Tungsten is harder. Rhodium is rarer. Californium is more expensive. Copper was worked earlier. But gold is more beautiful than any of them, and we seem to be born craving it.
The Egyptians called gold "the breath of God." The Inca called it "the sweat of the sun." (The somewhat less poetic Aztecs called it teocuitlatl, the "excrement of the gods.") The ultimate measure of anything, of course, is "the gold standard." And Italian mothers, tucking in their children for the night, wish them sogni d'oro: "Dreams of gold."
While it's possible that Marino Menegazzo's mother also told him this, it's unlikely that she meant it literally. But he doesn't have to dream of gold — as a battiloro, or goldbeater, he has spent 40 years pounding the noblest of the eight "noble" metals into gossamer tissue that gleams from churches, monuments, doors, and domes around the world.
In Venice, where he was born and still works, there once were 340 goldbeaters hammering away in 46 workshops, an extravagant number in a famously extravagant city. The craft came to Venice in about 1000 A.D., brought by masters from Byzantium. Venetians produced sheets of gold to gild icons, Gothic palaces, Baroque picture frames, furniture, books, walls, and the numberless gleaming mosaic tesserae that cover the walls and ceiling of the legendary basilica of San Marco. The façade of one palace on the Grand Canal once shone with so much gold leaf — 22,000 sheets — that it was nicknamed simply Ca' d'Oro, the "House of Gold," a nickname it holds to this day.
Just behind the goldbeaters, other crafts flourished; in the 18th century there were 71 workshops in Venice that did nothing but stamp gold leaf onto leather. There were also scores of gold-cutters, and tiraori, or drawers of gold wire for fabric and jewelry. The drawers and cutters are gone, the gilders are dwindling, and Menegazzo is the last artisan in Europe who is still beating gold the traditional way.
Before beating his gold into almost translucently thin squares of leaf, Marino Menegazzo weighs the gold on a balance scale measured in grams. Knowing the exact weight he begins with lets him judge the leaves' diminishing density as he goes. | (Erla Zwingle/Courtesy Craftsmanship Quarterly)
Like working with spider silk
In the farther reaches of the Cannaregio district is a quiet little lobe of Venice that once resounded with myriad crafts, as the street names attest, but which now counts mainly a florist, a hardware store, and a few stone carvers chiseling tombstones for the nearby cemetery. On a truncated side street is a small courtyard called "Campo del Tiziano," so named because the door at number 5182 opens into what was once the house and workshop of Titian, the immortal 16th-century Venetian painter. Far from being a shrine, the house now contains a few upstairs apartments, while at street level is the small workshop, office, and cutting room of "Mario Berta Battiloro." There is no sign outside, only the name on the doorbell.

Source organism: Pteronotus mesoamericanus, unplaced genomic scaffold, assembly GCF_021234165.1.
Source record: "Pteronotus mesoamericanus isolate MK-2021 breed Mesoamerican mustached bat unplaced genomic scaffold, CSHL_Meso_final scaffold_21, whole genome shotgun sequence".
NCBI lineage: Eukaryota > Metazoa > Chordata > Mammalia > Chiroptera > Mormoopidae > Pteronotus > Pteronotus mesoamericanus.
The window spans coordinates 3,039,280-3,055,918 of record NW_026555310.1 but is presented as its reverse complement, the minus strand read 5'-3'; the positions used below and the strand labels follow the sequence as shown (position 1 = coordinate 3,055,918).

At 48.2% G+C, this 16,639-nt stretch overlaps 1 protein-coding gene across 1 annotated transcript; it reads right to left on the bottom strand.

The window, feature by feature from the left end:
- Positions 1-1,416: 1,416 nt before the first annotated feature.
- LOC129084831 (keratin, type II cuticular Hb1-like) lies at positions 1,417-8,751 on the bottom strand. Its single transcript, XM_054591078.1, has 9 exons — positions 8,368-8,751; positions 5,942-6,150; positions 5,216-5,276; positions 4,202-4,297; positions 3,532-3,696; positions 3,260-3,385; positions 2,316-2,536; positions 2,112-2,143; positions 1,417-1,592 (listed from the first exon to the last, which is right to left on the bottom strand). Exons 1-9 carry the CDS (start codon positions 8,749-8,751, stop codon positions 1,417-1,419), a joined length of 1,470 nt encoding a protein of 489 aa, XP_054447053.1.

Over the years, Marino has learned that he must respond to the gold as much as the gold responds to him. "The gold feels your mood," he says, "especially if you're nervous." | (Erla Zwingle/Courtesy Craftsmanship Quarterly)
At 7:30 on a foggy autumn morning, Marino Menegazzo is already in his minuscule office, having made the daily commute from Spinea, a mainland town 10 miles away. (Like many Venetians, the Menegazzo family decamped years ago for a more affordable and convenient dwelling beyond the lagoon.) His welcoming handshake is firm; as he speaks, his manner is calm and affable. Meanwhile, his wife and twin daughters, Sara and Eleonora, are seated at their worktables in the adjoining room, visible through a large square window. Beating gold leaf is one thing, but without his family's help the results would never leave the lab. The women are deftly taking the leaves that he pounded yesterday, cutting them into precise shapes according to the order (4 by 8 centimeters, 9 by 9, and so forth), then placing them, one by one, into 25-page booklets (libretti), which is how the gold will be sent out.
One of Venice’s greatest Renaissance painters was Titian — or "Tiziano" in Italian. Titian worked in the nearer of the two houses on the right at the end of this small square, where Marino's gold leaf shop, Mario Berta Battiloro, was established in 1926. In Venice, a square is called a "campo," and this one has carried the artist's name since his death in 1576. (Erla Zwingle/Courtesy Craftsmanship Quarterly)
With surprising speed, the women lay each sheet on a square of paper, flicking away the cut-off feathery bits with a pair of tongs that look like wooden tweezers. The discards form a growing pile of crumpled tatters at the corner of each worktable, to be smelted down again later. Random flakes glitter from the floor, to be recovered once a year. With gold costing $1,320 per ounce at the moment, waste is unthinkable.
You don't have to come here, though, to see Marino's gold leaf. In Venice it gleams (even in the dark, I'm convinced) on the golden statue of the Archangel Gabriel atop the bell tower of San Marco, and on the enormous ball supporting the figure of Fortune on the old Customs House building. In France, the cross and crown atop the basilica of Our Lady of the Rosary, at the sanctuary of Lourdes, scintillate with five square meters (54 square feet) of Marino's gold leaf. On a less monumental note, his gold shines on three pairs of 18th-century doors in Venice's Correr Museum. He also produces leaves in silver, platinum, and 17 various alloys of gold, particularly the so-called "white gold" (which is at least 50 percent silver), but pure gold remains, for him, the ultimate metal.
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